Check out this headline …
Pretty compelling, yes?
It certainly got me to click the link.
After all, we know that the possibility of ‘limitless’ energy is not impossible.
Theoretically, there are many ways we could produce limitless energy. But in a non-theoretical world (i.e. – the real world), the devil is always in the details.
Last week, we got a look at a new report from the Australian National University, School of Engineering that suggested some regions on the equator could house floating solar panels that could generate up to 1 million TWh per year. According to researchers, this is about five times more energy than required for a “full decarbonized global economy supporting 10 billion affluent people.”
The reason the equator would be ideal for these floating solar panels is that the waters on the equator are not burdened by large waves or strong winds. In fact, it’s quite uncommon for tropical storms to even hit these regions.
Indonesia was of particular interest as that region has about 54,000 square miles of seascape that is suitable for floating solar panels. So theoretically, offshore solar panels could generate more than the country’s current electricity production. But in order for that to happen, 9,653 square miles of offshore solar panels – connected to the grid – would be required.
This is a pretty lofty goal for a country where about 62% of the country is powered by coal. Which makes sense, as Indonesia is the fourth largest producer of coal in the world. It’s also Southeast Asia’s largest gas supplier.
So any attempts to add offshore solar to the mix could only come as a result of offshore solar having a manufacturing, installation and operational cost advantage, which it won’t. Or if the World Bank ponies up some cash. And in that case, it wouldn’t likely be enough to build 9,653 square miles of offshore solar.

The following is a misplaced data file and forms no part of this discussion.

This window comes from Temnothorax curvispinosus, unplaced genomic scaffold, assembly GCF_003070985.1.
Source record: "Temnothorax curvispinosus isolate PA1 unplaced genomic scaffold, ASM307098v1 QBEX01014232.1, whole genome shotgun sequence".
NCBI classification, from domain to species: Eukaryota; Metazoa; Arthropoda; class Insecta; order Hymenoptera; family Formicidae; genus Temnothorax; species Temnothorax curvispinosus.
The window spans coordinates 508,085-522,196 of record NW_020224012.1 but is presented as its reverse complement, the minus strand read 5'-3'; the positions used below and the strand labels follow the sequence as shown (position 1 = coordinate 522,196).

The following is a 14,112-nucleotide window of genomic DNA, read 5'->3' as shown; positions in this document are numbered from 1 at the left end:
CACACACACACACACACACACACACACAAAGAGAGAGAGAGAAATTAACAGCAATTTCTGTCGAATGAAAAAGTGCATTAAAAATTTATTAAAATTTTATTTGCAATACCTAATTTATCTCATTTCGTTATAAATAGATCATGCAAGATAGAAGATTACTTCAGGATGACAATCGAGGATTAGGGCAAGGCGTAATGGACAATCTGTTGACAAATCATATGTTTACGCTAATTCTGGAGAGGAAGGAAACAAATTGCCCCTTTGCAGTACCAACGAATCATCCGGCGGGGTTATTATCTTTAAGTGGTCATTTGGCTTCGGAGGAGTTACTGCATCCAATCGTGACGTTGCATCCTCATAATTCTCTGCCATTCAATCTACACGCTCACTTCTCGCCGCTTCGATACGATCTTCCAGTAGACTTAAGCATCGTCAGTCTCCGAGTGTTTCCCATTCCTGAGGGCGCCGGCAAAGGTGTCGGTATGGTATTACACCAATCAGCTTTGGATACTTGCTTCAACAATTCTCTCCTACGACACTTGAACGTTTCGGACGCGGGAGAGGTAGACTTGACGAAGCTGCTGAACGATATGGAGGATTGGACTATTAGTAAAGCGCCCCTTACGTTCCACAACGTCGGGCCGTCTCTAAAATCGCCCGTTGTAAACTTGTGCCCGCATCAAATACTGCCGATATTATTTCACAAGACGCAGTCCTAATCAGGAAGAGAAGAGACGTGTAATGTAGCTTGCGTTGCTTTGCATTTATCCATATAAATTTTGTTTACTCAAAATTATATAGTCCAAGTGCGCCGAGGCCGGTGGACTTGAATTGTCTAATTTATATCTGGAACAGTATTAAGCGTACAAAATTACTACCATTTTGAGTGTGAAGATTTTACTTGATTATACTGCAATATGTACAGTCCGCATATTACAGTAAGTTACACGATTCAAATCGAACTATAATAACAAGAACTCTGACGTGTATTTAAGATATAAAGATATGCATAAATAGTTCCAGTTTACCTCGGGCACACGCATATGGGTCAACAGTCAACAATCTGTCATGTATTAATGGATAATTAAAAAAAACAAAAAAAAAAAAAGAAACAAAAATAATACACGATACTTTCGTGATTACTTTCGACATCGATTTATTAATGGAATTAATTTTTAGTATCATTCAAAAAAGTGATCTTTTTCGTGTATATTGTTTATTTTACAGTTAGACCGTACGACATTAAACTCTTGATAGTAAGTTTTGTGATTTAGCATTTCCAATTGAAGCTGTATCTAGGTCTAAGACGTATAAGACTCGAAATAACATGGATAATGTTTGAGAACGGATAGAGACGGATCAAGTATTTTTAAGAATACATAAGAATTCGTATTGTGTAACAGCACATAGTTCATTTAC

While offshore solar may be geographically ideal for Indonesia, it won’t be financially ideal. And for that reason, I wouldn’t put much hope in the idea that Indonesia will embrace offshore solar. But the offshore solar market is still viable where energy demand remains strong and coal and gas aren’t cheap and abundant.
Take China, for instance, where more than 11 gigawatts of offshore solar is being built in Shandong – the industrial hub of south Beijing. That project will go live in 2025. Ultimately, 42 gigawatts will be constructed there. To put that in perspective, that’s about twice as much as the power generating capacity of Finland.
Overall, the offshore solar market is expected to grow from $2.55 billion in 2021 to $10.09 billion in 2030. This represents a compound annual growth rate of 16.5%. So indeed, there is opportunity here.
Interestingly, I got to see a floating solar farm while I was in Thailand. I wasn’t allowed to take pictures due to security measures, but I did find this Bloomberg video that highlighted the project. It’s absolutely fascinating and worth a look. You can check it out here: https://www.youtube.com/watch?